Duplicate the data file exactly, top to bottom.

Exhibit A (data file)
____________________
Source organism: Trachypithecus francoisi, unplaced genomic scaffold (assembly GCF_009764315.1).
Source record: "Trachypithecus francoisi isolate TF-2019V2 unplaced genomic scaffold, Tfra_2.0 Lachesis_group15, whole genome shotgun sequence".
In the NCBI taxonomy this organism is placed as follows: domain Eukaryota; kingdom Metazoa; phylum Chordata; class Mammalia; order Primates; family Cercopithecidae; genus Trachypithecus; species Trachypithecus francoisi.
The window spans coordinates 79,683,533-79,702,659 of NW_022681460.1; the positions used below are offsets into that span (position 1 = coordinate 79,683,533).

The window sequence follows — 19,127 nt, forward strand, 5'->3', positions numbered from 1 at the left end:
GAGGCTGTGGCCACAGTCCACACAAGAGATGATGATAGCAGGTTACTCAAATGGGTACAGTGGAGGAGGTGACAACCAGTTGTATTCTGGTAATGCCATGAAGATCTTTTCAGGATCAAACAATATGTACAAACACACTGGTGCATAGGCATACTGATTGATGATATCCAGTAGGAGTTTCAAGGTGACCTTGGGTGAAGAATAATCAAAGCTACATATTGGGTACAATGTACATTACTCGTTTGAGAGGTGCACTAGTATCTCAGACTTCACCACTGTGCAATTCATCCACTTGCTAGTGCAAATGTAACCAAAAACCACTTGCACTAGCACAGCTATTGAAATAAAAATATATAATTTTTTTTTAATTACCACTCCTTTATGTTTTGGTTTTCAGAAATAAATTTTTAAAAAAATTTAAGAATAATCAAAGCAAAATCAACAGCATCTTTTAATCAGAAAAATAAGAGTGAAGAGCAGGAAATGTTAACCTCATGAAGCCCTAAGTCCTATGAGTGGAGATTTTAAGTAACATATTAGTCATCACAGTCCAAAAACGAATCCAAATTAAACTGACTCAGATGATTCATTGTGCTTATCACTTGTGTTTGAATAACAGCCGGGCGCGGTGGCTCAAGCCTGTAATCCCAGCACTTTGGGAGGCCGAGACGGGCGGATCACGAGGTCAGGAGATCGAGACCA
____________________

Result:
Source organism: Trachypithecus francoisi, unplaced genomic scaffold (assembly GCF_009764315.1).
Source record: "Trachypithecus francoisi isolate TF-2019V2 unplaced genomic scaffold, Tfra_2.0 Lachesis_group15, whole genome shotgun sequence".
In the NCBI taxonomy this organism is placed as follows: domain Eukaryota; kingdom Metazoa; phylum Chordata; class Mammalia; order Primates; family Cercopithecidae; genus Trachypithecus; species Trachypithecus francoisi.
The window spans coordinates 79,683,533-79,702,659 of NW_022681460.1; the positions used below are offsets into that span (position 1 = coordinate 79,683,533).

The window sequence follows — 19,127 nt, forward strand, 5'->3', positions numbered from 1 at the left end:
GAGGCTGTGGCCACAGTCCACACAAGAGATGATGATAGCAGGTTACTCAAATGGGTACAGTGGAGGAGGTGACAACCAGTTGTATTCTGGTAATGCCATGAAGATCTTTTCAGGATCAAACAATATGTACAAACACACTGGTGCATAGGCATACTGATTGATGATATCCAGTAGGAGTTTCAAGGTGACCTTGGGTGAAGAATAATCAAAGCTACATATTGGGTACAATGTACATTACTCGTTTGAGAGGTGCACTAGTATCTCAGACTTCACCACTGTGCAATTCATCCACTTGCTAGTGCAAATGTAACCAAAAACCACTTGCACTAGCACAGCTATTGAAATAAAAATATATAATTTTTTTTTAATTACCACTCCTTTATGTTTTGGTTTTCAGAAATAAATTTTTAAAAAAATTTAAGAATAATCAAAGCAAAATCAACAGCATCTTTTAATCAGAAAAATAAGAGTGAAGAGCAGGAAATGTTAACCTCATGAAGCCCTAAGTCCTATGAGTGGAGATTTTAAGTAACATATTAGTCATCACAGTCCAAAAACGAATCCAAATTAAACTGACTCAGATGATTCATTGTGCTTATCACTTGTGTTTGAATAACAGCCGGGCGCGGTGGCTCAAGCCTGTAATCCCAGCACTTTGGGAGGCCGAGACGGGCGGATCACGAGGTCAGGAGATCGAGACCA